Hughes et al. did, however, find some evidence to suggest a role for DNA sequences in nucleosome organization . Nucleosome-depleted regions (NDRs) at promoters were to some extent conserved relative to their endogenous positions, with a subset showing greater conservation. This subset shows an enrichment for poly(dA:dT) sequences, suggesting that for some NDRs these sequences play an important role in chromatin organization. How poly(dA:dT) sequences act to deplete nucleosomes is less clear. Previous studies have highlighted the correlation between the presence of poly(dA:dT) tracts and reduced chromatin assembly . However, Hughes et al. point out that in vitro assembly does not fully recapitulate the depletion of nucleosomes observed over poly(dA:dT) tracts observed in vivo. This suggests that there may be a role for trans-acting factors even at poly(dA:dT)-containing NDRs. Candidates include abundant sequence-specific transcription factors such as Reb1, and remodeling enzymes that may act to remove nucleosomes such as the RSC complex [6, 7]. Another intriguing possibility is that the structural features of poly(dA:dT) repeats may favor non-specific interactions with many transcription factors, and that this in turn could act to reduce nucleosome occupancy .
The organization of nucleosomes over coding regions appears strongest at the 5' ends of genes, with the strength of positioning decaying farther into coding regions. Furthermore, enzymes such as Chd1 that are responsible for spacing are intimately associated with transcriptional elongation . These observations suggest that the process of nucleosome spacing is in some way coupled to transcription. However, it has recently been observed that nucleosome spacing can to some extent be established in an extract that does not support transcription . In addition, nucleosome positioning over coding regions is substantially retained following inactivation of RNA polymerase . As a result the nature of the coupling between the nucleosome-spacing reaction and transcription is unclear.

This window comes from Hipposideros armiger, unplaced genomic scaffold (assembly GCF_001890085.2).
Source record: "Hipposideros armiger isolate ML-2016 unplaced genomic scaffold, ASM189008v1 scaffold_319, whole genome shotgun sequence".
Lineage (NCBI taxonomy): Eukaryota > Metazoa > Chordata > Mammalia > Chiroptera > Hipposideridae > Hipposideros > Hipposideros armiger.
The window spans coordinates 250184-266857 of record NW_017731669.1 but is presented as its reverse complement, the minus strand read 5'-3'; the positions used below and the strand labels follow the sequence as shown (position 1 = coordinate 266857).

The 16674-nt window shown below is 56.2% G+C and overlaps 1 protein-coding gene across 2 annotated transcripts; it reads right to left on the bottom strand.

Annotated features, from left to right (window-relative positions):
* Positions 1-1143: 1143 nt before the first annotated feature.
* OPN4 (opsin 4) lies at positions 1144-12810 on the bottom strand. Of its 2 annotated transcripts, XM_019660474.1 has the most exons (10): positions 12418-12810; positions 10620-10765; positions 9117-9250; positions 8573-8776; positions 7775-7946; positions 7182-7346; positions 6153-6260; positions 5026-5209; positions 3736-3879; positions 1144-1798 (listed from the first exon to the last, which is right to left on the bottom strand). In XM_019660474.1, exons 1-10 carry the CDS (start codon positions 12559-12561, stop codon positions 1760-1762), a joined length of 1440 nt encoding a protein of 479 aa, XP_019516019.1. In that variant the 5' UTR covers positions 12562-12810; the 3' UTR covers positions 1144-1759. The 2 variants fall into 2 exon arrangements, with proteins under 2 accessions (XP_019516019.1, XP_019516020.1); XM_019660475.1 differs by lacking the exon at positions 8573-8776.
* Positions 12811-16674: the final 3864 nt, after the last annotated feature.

The approach taken by Hughes et al. makes an unanticipated contribution to this debate, as they found that changes in transcription occur when DNA sequences are transferred from endogenous to exogenous contexts . A dramatic example of this is provided by the occurrence of NDRs within coding regions in the heterologous context . Formation of the NDR is not directed by the nucleosome-excluding properties of the heterologous DNA, as in such a case NDRs would also be observed in the donor cell. These ectopic NDRs are associated with intragenic transcripts and, remarkably, they are flanked with reasonably well-organized nucleosomes. This observation, together with shifts in the positioning of the +1 nucleosomes at genes with altered transcription in the heterologous context, supports the coupling of the nucleosome-spacing reaction to transcription. The extent to which nucleosome positioning influences the transcription start site, or to which transcription directs the phasing of nucleosome arrays, is yet to be determined. However, it is quite possible that additional insights will be provided by this ancient clade of microorganisms.
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The authors declare that they have no competing interests.